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Malicious Prosecution

Malicious prosecution occurs when the government wrongfully subjects someone to the criminal justice process without proper cause. This is considered a serious breach not only because of wasted resources and misdirected legal energy but also because of the violation of the defendant’s rights. It leads to unwarranted stress and significant emotional and reputational damage – and possibly even prison time.

Recognizing instances of malicious prosecution is important, as it helps protect one’s personal rights and preserves the integrity of the legal system in general.

Recognizing Malicious Prosecution

Malicious prosecution is when legal action is initiated with improper motivations – usually meant to intimidate, harass, or defame an individual. In such instances, the wrongly accused party may file a civil lawsuit seeking damages for reputation harm, litigation costs, and other losses.

This is different from false arrest. False arrest refers to being taken into custody by law enforcement without probable cause or a warrant. Malicious prosecution stems from a prosecutor’s conduct where they have wrongfully initiated, maintained, or pursued a criminal charge against a person.

What Are the Signs of Malicious Prosecution?

Malicious prosecution may be hard to prove, but there are some signs to look out for. Here are some key indicators:

Improper Motive

To demonstrate that improper motives are at the root of prosecution, your lawyer will look to uncover evidence that suggests a link between the accuser’s actions and factors beyond just pursuing justice.

This could include presenting correspondence like emails or text messages indicating bias against you, establishing a connection between the accuser and some form of benefit they’ll receive from your conviction, or uncovering a pattern of similar inappropriate actions by the prosecutor in other cases.

Fabrication of Evidence

Any intentional falsification or enhancement of evidence suggests that the primary motive behind prosecution isn’t to uphold justice but to secure a conviction by any means necessary. Fabrication can occur in various forms, including tampering with physical evidence, coercing witnesses for advantageous testimonies, or altering documents.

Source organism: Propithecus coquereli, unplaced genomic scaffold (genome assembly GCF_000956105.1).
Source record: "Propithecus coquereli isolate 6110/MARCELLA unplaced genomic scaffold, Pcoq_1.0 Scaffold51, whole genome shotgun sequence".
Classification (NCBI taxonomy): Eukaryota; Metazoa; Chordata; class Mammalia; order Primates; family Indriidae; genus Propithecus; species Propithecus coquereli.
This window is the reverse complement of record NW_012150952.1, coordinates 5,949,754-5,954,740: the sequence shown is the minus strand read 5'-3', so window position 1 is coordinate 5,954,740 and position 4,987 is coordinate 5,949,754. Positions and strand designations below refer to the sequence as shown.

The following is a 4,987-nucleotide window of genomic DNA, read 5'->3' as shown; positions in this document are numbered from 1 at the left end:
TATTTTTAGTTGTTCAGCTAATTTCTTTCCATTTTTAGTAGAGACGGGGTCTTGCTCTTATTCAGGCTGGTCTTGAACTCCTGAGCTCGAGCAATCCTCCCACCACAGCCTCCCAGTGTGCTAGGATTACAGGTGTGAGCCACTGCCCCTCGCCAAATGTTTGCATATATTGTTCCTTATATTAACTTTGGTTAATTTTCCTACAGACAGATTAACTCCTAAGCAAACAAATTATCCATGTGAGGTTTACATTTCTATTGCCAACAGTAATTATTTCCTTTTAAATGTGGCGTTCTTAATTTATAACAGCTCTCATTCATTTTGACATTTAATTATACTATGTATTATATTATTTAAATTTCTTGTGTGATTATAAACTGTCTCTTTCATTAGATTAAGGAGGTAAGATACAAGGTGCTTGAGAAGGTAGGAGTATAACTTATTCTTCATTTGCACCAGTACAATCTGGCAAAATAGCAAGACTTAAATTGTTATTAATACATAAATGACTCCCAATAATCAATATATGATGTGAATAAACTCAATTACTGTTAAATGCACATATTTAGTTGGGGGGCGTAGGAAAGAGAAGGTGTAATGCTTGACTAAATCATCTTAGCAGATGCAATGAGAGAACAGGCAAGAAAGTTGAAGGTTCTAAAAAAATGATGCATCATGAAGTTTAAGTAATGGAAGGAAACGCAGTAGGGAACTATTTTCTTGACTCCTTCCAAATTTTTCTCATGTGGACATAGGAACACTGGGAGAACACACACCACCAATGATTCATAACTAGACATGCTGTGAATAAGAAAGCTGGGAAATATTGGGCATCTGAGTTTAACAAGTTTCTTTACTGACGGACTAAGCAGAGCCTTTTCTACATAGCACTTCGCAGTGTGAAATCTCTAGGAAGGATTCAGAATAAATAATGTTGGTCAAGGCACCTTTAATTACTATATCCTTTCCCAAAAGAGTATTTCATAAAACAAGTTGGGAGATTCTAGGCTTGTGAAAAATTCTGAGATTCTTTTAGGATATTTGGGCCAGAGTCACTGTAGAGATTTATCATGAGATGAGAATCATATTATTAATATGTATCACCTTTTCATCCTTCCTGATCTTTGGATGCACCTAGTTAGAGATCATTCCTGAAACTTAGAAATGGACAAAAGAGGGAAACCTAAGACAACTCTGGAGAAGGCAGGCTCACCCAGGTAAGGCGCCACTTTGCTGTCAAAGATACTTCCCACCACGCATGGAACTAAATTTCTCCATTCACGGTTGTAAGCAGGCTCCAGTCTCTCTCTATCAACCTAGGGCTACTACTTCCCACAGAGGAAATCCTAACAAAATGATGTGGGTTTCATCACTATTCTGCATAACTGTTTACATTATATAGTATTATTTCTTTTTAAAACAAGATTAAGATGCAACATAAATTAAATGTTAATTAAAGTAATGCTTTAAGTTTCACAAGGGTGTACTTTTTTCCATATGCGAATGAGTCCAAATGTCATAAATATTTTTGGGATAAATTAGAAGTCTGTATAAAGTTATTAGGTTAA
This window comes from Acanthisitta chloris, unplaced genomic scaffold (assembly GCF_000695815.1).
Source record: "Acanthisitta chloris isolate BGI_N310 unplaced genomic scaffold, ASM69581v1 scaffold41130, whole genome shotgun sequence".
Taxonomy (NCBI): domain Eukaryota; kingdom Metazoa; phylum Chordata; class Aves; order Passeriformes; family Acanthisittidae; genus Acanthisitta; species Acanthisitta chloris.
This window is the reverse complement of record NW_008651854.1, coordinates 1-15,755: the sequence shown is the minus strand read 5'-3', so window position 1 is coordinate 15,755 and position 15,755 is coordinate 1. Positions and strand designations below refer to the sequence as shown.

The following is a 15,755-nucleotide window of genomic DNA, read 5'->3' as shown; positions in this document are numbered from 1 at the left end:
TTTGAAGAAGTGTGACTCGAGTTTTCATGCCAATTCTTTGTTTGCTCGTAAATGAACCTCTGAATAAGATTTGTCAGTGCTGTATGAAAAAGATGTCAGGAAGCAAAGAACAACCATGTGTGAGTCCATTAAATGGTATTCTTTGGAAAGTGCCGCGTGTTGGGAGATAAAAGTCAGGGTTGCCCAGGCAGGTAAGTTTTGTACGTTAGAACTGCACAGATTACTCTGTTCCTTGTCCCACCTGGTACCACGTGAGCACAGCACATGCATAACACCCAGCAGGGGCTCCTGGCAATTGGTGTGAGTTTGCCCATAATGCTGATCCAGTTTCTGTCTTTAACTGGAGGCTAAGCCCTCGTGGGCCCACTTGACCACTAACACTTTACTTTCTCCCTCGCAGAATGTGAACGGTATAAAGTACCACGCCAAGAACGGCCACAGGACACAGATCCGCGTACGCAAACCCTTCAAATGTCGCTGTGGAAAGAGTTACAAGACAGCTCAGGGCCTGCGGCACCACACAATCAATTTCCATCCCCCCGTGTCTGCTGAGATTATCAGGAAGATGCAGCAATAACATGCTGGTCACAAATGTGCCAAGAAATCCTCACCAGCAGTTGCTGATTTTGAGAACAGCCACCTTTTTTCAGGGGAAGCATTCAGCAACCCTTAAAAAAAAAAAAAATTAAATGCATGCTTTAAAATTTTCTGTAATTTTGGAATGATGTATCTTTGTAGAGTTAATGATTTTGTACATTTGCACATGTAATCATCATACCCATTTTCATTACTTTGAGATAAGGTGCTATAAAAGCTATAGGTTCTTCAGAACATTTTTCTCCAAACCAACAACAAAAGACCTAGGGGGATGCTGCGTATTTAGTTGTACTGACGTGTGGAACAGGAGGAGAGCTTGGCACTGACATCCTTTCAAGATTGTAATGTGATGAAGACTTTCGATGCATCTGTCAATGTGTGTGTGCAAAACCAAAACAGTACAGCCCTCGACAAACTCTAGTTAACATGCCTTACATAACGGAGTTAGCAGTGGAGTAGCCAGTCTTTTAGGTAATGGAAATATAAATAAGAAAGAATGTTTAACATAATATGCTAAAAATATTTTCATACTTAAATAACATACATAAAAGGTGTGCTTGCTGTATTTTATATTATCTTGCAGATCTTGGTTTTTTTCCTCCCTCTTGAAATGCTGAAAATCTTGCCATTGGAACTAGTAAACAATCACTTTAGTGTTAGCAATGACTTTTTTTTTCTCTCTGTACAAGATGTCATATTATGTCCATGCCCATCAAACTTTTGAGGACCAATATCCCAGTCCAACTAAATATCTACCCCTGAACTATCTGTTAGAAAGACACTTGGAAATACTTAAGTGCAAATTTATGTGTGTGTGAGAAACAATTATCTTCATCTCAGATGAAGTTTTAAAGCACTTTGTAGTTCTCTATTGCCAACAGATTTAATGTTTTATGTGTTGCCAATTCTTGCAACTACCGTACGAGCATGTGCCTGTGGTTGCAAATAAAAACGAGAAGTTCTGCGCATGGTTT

Failure to Conduct a Proper Investigation

If the prosecution or law enforcement did not investigate the crime thoroughly or even deliberately withheld exculpatory evidence in the case, this could point to malicious prosecution.

Use of Coerced Testimony

Coerced testimony can heavily damage a defendant’s case and the fairness of the trial process. It happens when witnesses are pressured, threatened, or manipulated into giving information that may not be accurate. Unethical tactics used might include threatening legal action against them if they don’t comply with what prosecutors want them to say.

Successive or Repeated Prosecution

If the defendant is repeatedly prosecuted for the same offense, despite previous acquittals or lack of evidence, this could indicate a pursuit to harass rather than to convict based on solid evidence.

Significant Public or Private Benefits to the Prosecutor

If the prosecutor stands to gain professionally, financially, or personally from securing a conviction, this raises questions about their motivations.

If you suspect that your criminal case resulted from ulterior motives rather than a pursuit of justice, it may qualify as malicious prosecution. The best way to make this determination is to speak with a  criminal defense lawyer.

Steps to Take if You’re a Victim of Malicious Prosecution

Facing malicious prosecution is incredibly disruptive and distressing, and knowing how to respond is critical. Here’s what you should do:

Maintain Detailed Records

Thoroughly document everything you’ve been through, from court proceedings to interactions you’ve had that reveal malicious intent. Documentation will be extremely important when proving the elements of your case.

Secure Legal Representation

Working with a criminal defense attorney to handle claims resulting from malicious prosecution is critical in safeguarding your rights and developing a solid defense against your charges – as well as a case against the prosecutor if you decide to go in that direction.

File a Complaint

Filing a formal complaint with the appropriate authorities is an option. For instance, you may file complaints against a prosecutor by reaching out to their supervisor or the bar association if they’ve engaged in unethical practices.

Seek a Dismissal

In response to ongoing malicious charges, your lawyer’s immediate goal will be to get the criminal charges against you dismissed. Your lawyer will aggressively work towards clearing your name and getting your case thrown out.

Consider a Civil Suit

If there is enough evidence to show malicious prosecution, you may consider pursuing a civil lawsuit against those responsible. This could provide the financial compensation needed to cover resulting losses such as lawyer fees, lost wages, and damage to your reputation.

Contact a Phoenix Criminal Defense Attorney If You’re a Victim of Malicious Prosecution

If you believe you’ve been a victim of malicious prosecution, it’s crucial to obtain legal advice as soon as possible. Contact us today at (480) 656-7301 to schedule a free consultation with a Phoenix criminal defense lawyer.

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